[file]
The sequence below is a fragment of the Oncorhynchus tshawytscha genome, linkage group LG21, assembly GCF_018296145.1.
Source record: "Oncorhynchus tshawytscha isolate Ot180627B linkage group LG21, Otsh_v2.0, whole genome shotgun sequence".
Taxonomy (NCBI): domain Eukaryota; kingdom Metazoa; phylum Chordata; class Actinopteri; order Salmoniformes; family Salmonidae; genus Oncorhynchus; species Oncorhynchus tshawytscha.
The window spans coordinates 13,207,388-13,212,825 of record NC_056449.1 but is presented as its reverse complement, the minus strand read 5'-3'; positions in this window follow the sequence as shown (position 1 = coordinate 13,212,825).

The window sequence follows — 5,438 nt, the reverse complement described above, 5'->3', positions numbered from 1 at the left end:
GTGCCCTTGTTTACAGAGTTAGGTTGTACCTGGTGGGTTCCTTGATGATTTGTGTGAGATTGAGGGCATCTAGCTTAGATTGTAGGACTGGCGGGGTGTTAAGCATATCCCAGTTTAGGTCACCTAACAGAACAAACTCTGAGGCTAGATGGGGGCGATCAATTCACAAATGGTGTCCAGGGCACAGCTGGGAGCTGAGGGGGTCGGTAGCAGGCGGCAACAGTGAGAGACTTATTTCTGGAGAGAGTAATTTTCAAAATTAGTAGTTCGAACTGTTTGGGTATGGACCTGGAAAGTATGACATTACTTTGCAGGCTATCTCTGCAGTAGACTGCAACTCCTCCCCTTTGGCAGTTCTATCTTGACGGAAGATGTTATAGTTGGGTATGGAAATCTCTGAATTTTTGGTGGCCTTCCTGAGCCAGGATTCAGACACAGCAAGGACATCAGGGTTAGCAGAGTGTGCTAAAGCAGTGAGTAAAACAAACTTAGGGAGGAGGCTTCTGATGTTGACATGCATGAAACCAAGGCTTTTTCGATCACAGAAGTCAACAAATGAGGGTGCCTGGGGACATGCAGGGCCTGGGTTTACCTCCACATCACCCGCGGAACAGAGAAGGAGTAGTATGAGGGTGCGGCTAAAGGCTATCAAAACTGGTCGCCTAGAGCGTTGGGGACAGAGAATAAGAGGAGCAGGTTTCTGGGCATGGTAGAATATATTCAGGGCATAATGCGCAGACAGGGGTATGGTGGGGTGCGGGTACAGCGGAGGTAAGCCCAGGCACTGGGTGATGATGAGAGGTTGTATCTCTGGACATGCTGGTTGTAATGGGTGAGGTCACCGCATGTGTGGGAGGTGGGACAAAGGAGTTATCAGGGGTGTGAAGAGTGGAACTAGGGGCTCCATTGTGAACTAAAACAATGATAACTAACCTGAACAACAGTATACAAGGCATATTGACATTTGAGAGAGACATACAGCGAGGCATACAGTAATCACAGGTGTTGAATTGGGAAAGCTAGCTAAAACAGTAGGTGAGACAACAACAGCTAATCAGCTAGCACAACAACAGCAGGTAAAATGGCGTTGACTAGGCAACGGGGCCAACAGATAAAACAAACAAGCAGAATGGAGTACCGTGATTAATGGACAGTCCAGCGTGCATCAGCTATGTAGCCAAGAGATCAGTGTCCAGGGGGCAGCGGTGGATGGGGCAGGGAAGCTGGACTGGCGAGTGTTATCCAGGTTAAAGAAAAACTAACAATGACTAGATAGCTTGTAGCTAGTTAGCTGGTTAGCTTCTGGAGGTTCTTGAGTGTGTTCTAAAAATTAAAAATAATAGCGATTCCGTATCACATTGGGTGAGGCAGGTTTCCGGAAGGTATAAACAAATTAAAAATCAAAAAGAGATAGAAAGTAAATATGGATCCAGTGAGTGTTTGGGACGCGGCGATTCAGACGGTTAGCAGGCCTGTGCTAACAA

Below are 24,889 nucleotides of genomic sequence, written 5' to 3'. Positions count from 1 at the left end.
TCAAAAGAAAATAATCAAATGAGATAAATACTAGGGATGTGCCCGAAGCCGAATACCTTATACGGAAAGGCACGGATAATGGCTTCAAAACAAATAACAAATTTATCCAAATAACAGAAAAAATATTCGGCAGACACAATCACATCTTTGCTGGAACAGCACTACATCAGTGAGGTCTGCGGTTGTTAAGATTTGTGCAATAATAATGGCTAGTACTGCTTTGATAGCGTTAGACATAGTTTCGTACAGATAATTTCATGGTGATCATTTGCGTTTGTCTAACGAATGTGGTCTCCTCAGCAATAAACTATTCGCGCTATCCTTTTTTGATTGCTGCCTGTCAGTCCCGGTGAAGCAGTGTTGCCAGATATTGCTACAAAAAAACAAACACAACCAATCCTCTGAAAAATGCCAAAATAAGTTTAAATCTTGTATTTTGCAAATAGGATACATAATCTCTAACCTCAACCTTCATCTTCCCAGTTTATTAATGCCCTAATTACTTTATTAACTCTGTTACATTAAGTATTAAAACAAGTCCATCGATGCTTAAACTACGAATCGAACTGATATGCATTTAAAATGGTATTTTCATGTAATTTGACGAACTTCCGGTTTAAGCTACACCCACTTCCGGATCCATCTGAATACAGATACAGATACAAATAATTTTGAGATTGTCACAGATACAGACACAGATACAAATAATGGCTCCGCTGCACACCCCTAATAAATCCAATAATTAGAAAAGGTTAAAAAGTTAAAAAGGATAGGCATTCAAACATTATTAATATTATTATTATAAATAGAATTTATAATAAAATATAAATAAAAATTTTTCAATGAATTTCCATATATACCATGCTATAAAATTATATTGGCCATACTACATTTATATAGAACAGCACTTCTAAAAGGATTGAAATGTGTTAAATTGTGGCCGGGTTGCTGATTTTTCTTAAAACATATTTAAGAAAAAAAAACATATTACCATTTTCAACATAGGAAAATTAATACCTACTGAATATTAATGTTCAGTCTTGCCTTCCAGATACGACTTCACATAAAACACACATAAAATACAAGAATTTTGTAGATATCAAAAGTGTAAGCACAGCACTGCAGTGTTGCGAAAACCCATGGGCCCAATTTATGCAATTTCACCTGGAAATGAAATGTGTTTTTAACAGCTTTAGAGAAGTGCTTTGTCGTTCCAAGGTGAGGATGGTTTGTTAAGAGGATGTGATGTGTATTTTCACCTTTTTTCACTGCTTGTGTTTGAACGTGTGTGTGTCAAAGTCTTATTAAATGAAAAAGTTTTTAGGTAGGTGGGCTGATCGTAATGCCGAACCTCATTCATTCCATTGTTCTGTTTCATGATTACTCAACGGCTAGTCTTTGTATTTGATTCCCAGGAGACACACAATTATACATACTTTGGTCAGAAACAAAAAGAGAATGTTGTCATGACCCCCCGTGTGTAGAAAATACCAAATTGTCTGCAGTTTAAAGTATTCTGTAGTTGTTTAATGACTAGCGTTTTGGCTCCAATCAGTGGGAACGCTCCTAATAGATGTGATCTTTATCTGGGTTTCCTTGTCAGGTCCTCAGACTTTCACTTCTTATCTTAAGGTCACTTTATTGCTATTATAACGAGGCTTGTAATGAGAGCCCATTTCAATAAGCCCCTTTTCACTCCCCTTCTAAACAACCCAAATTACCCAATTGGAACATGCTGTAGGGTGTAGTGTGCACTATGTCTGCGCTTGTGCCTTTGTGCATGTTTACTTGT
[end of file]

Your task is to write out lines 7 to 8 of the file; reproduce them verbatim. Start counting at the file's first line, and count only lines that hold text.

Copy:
Below are 24,889 nucleotides of genomic sequence, written 5' to 3'. Positions count from 1 at the left end.
TCAAAAGAAAATAATCAAATGAGATAAATACTAGGGATGTGCCCGAAGCCGAATACCTTATACGGAAAGGCACGGATAATGGCTTCAAAACAAATAACAAATTTATCCAAATAACAGAAAAAATATTCGGCAGACACAATCACATCTTTGCTGGAACAGCACTACATCAGTGAGGTCTGCGGTTGTTAAGATTTGTGCAATAATAATGGCTAGTACTGCTTTGATAGCGTTAGACATAGTTTCGTACAGATAATTTCATGGTGATCATTTGCGTTTGTCTAACGAATGTGGTCTCCTCAGCAATAAACTATTCGCGCTATCCTTTTTTGATTGCTGCCTGTCAGTCCCGGTGAAGCAGTGTTGCCAGATATTGCTACAAAAAAACAAACACAACCAATCCTCTGAAAAATGCCAAAATAAGTTTAAATCTTGTATTTTGCAAATAGGATACATAATCTCTAACCTCAACCTTCATCTTCCCAGTTTATTAATGCCCTAATTACTTTATTAACTCTGTTACATTAAGTATTAAAACAAGTCCATCGATGCTTAAACTACGAATCGAACTGATATGCATTTAAAATGGTATTTTCATGTAATTTGACGAACTTCCGGTTTAAGCTACACCCACTTCCGGATCCATCTGAATACAGATACAGATACAAATAATTTTGAGATTGTCACAGATACAGACACAGATACAAATAATGGCTCCGCTGCACACCCCTAATAAATCCAATAATTAGAAAAGGTTAAAAAGTTAAAAAGGATAGGCATTCAAACATTATTAATATTATTATTATAAATAGAATTTATAATAAAATATAAATAAAAATTTTTCAATGAATTTCCATATATACCATGCTATAAAATTATATTGGCCATACTACATTTATATAGAACAGCACTTCTAAAAGGATTGAAATGTGTTAAATTGTGGCCGGGTTGCTGATTTTTCTTAAAACATATTTAAGAAAAAAAAACATATTACCATTTTCAACATAGGAAAATTAATACCTACTGAATATTAATGTTCAGTCTTGCCTTCCAGATACGACTTCACATAAAACACACATAAAATACAAGAATTTTGTAGATATCAAAAGTGTAAGCACAGCACTGCAGTGTTGCGAAAACCCATGGGCCCAATTTATGCAATTTCACCTGGAAATGAAATGTGTTTTTAACAGCTTTAGAGAAGTGCTTTGTCGTTCCAAGGTGAGGATGGTTTGTTAAGAGGATGTGATGTGTATTTTCACCTTTTTTCACTGCTTGTGTTTGAACGTGTGTGTGTCAAAGTCTTATTAAATGAAAAAGTTTTTAGGTAGGTGGGCTGATCGTAATGCCGAACCTCATTCATTCCATTGTTCTGTTTCATGATTACTCAACGGCTAGTCTTTGTATTTGATTCCCAGGAGACACACAATTATACATACTTTGGTCAGAAACAAAAAGAGAATGTTGTCATGACCCCCCGTGTGTAGAAAATACCAAATTGTCTGCAGTTTAAAGTATTCTGTAGTTGTTTAATGACTAGCGTTTTGGCTCCAATCAGTGGGAACGCTCCTAATAGATGTGATCTTTATCTGGGTTTCCTTGTCAGGTCCTCAGACTTTCACTTCTTATCTTAAGGTCACTTTATTGCTATTATAACGAGGCTTGTAATGAGAGCCCATTTCAATAAGCCCCTTTTCACTCCCCTTCTAAACAACCCAAATTACCCAATTGGAACATGCTGTAGGGTGTAGTGTGCACTATGTCTGCGCTTGTGCCTTTGTGCATGTTTACTTGT